Mechanical blood pumps

Ideal treatment for chronic refractory heart failure should be reliable, cost effective, easy to implement, and capable of providing a physiological level of circulatory support. Existing cardiac support devices such as the pacemaker and implantable defibrillator are already widely accepted for patients of all ages. Within the next 10 years a user friendly miniaturised LVAD is destined to become the treatment of choice to relieve symptoms and prolong life in older heart failure patients.

Total heart replacement became virtually redundant when it was clear that more than 90% of patients could be sustained with left ventricular support alone. Only those with advanced right ventricular pathology or fixed pulmonary hypertension require biventricular support. Those LVADs currently used for bridge to transplantation have their origins in the 1970s and can be regarded as first generation blood pumps. The Novacor (Baxter Health Care, California, USA) and Thermo-Cardio Systems (Woburn, Massachusetts, USA) LVADs consist of a blood sac in series with the native left ventricle and compressed by a pusherplate mechanism, either electrically or pneumatically driven.24 25 Bioprosthetic heart valves dictate the direction of flow. This mechanism mimics the native left ventricle by providing pulsatile stroke volume with either variable or fixed pump rate. The patients own left ventricle is completely offloaded so that the aortic valve does not open. While large external pneumatic consoles have been replaced by implantable electric systems with portable control and power source, the serious problem of LVAD size, noise, driveline infection, and thromboembolism persist. These devices are unsuitably large for most female patients or children. Nevertheless, some bridge to transplant patients have survived with acceptable quality of life for up to four years.26

The new axial flow impeller pumps are the next generation of artificial hearts.27 In animal studies these compact, silent, non-pulsatile blood pumps provide up to 6 litres flow per minute, without significant haemolysis or thromboembolism. The thumb sized Jarvik 2000 heart fits within the apex ofthe failing left ventricle and pumps blood to the descending thoracic aorta (fig 11.8).28 The impeller supported by blood immersed microceramic bearings revolves at up to 18 000 rpm accelerating blood so rapidly through a narrow channel that the cellular components remain undamaged. The controller and batteries are the size of a portable telephone and fit easily onto a normal belt. While transcutaneous power induction is under development, we have devised an infection resistant skull mounted percutaneous titanium pedestal for the first human implants.29 The extracardiac NASA/de Bakey axial flow pump has already been tested for bridge to transplantation in humans with mixed results owing to mechanical problems.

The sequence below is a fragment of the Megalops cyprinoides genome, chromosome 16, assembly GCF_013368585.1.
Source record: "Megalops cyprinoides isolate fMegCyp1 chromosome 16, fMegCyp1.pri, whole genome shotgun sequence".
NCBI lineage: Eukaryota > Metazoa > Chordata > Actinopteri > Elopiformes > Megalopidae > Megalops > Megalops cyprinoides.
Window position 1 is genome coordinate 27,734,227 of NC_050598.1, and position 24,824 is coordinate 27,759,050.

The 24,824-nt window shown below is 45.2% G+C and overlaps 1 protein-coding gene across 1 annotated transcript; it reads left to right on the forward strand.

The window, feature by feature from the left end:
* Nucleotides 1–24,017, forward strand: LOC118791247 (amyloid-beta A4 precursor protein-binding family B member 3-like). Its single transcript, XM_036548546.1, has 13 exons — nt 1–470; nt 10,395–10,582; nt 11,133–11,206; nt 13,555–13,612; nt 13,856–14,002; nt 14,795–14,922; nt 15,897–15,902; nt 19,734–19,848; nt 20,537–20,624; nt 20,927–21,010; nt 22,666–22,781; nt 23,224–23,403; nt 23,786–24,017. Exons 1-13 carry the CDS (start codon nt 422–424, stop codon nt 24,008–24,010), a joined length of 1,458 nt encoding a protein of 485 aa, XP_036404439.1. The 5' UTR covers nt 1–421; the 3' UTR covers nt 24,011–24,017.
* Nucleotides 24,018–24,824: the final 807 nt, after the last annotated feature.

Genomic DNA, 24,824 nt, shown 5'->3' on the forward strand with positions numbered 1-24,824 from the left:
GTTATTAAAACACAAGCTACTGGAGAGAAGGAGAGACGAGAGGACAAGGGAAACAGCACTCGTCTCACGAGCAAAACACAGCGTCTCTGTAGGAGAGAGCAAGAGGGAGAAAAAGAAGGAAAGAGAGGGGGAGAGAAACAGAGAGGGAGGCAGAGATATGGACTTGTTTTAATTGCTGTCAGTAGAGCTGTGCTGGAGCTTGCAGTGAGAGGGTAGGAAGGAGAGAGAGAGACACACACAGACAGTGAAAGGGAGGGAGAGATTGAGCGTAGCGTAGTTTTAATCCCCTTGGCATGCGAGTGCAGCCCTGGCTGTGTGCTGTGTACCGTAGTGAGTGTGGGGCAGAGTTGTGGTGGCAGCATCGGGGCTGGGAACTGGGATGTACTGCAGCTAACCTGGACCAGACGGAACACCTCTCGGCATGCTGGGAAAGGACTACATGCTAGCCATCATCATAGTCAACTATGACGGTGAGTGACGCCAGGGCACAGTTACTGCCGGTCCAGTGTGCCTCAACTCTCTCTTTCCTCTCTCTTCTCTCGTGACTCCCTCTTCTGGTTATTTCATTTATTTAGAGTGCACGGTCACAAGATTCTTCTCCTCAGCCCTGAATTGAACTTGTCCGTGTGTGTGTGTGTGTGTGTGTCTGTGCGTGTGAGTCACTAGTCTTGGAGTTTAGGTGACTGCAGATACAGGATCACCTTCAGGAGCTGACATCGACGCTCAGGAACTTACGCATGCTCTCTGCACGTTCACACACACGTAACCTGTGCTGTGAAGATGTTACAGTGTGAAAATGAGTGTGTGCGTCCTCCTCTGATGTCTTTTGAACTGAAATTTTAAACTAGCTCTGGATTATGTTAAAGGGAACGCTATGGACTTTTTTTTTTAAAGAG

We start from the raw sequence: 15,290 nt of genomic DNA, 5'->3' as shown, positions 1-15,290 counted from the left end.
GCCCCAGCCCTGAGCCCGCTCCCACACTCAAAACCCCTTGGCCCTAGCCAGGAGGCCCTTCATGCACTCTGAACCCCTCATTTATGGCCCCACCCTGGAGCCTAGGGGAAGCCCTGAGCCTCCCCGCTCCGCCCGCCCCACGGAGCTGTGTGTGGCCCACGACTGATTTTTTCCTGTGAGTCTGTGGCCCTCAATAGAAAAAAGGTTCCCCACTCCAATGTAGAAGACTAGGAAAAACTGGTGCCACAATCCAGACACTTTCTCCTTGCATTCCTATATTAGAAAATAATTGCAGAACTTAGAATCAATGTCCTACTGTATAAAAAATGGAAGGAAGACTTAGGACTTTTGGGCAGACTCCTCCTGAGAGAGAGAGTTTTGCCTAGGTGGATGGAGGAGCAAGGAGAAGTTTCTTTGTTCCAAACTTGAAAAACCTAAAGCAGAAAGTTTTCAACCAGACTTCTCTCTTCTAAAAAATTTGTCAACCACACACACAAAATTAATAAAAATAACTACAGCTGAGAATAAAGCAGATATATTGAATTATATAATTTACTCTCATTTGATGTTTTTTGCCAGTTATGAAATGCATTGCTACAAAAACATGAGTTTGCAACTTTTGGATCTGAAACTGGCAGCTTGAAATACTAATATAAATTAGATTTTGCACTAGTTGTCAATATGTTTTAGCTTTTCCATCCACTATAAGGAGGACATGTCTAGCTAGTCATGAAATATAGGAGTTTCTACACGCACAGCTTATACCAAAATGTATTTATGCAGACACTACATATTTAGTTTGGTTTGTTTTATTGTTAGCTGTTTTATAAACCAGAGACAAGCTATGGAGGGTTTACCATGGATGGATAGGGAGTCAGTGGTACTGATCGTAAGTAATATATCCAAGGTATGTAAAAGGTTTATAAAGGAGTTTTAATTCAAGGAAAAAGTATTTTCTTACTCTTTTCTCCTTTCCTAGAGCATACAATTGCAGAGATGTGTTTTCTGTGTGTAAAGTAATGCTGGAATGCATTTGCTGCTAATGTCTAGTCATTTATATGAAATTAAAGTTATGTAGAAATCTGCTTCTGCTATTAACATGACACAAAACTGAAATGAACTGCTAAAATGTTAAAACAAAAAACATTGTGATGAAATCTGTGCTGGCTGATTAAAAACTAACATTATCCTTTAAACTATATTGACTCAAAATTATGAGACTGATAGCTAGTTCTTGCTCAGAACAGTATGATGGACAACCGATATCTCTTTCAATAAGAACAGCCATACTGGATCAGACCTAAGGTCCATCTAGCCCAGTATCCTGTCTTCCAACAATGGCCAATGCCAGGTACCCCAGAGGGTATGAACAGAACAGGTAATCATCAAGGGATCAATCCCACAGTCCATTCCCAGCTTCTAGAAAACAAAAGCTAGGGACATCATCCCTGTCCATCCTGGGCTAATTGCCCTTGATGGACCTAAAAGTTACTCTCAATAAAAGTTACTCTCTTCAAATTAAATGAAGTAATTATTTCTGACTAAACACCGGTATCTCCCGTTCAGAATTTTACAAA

Other ingenious blood pumps with magnetically suspended rotors (without bearings) are under development. These next generation, fully implantable miniature artificial hearts greatly increase the future scope of circulatory support, but mechanical reliability and freedom from complications remains to be established. We must also define the effects of chronic non-pulsatile blood flow, though the recovering native heart will transmit a pulse through the device. We anticipate that the cost of a blood pump will be less than that of multi-

Figure 11.8. The intraventricular "Jarvik 2000 Heart", an axial flow impeller pump which rotates at between 8000 and 18 000 rpm without damaging the blood.

• A realistic blood pump for long term circulatory support must be unobtrusive, silent, mechanically reliable with economic energy consumption, non-thrombogenic, free from constant infection risk and able to provide between 3-10 litres flow per minute without haemolysis. Such devices are now available for human implant.

• In the next 10 years blood pumps will be used for heart failure in the same way that pacemakers and implantable defibrillators are used for dysrhythmia.

ple hospital admissions for stabilisation during the last year of the patient's life. The device will replace most drug treatment and require only a maintenance dose of warfarin.

Blood Pressure Health

Blood Pressure Health

Your heart pumps blood throughout your body using a network of tubing called arteries and capillaries which return the blood back to your heart via your veins. Blood pressure is the force of the blood pushing against the walls of your arteries as your heart beats.Learn more...

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